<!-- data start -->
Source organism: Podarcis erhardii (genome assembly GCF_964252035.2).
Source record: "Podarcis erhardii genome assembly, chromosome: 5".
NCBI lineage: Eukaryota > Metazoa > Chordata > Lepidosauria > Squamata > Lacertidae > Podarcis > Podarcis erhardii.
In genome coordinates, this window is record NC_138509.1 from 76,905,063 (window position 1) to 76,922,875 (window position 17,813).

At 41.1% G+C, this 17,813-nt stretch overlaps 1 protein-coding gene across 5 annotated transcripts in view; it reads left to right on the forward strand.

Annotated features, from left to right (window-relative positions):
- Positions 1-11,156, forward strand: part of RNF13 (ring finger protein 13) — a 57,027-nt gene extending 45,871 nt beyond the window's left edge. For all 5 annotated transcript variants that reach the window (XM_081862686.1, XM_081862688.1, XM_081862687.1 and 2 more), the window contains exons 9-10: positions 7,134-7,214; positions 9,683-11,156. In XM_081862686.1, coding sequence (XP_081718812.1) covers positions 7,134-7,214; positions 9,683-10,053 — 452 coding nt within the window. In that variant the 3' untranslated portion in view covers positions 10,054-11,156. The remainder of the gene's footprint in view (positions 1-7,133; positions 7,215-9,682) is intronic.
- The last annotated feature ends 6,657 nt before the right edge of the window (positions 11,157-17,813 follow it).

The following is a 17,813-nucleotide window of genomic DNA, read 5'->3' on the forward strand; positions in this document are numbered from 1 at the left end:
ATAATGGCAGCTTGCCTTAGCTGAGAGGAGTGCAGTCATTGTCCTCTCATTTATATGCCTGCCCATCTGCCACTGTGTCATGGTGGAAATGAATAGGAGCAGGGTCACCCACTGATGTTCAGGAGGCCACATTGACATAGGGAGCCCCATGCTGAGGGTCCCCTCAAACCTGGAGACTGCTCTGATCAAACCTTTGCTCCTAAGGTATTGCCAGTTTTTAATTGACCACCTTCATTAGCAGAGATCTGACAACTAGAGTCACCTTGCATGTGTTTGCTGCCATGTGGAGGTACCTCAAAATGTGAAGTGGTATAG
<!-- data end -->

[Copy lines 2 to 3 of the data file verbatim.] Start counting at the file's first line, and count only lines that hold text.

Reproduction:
Source record: "Podarcis erhardii genome assembly, chromosome: 5".
NCBI lineage: Eukaryota > Metazoa > Chordata > Lepidosauria > Squamata > Lacertidae > Podarcis > Podarcis erhardii.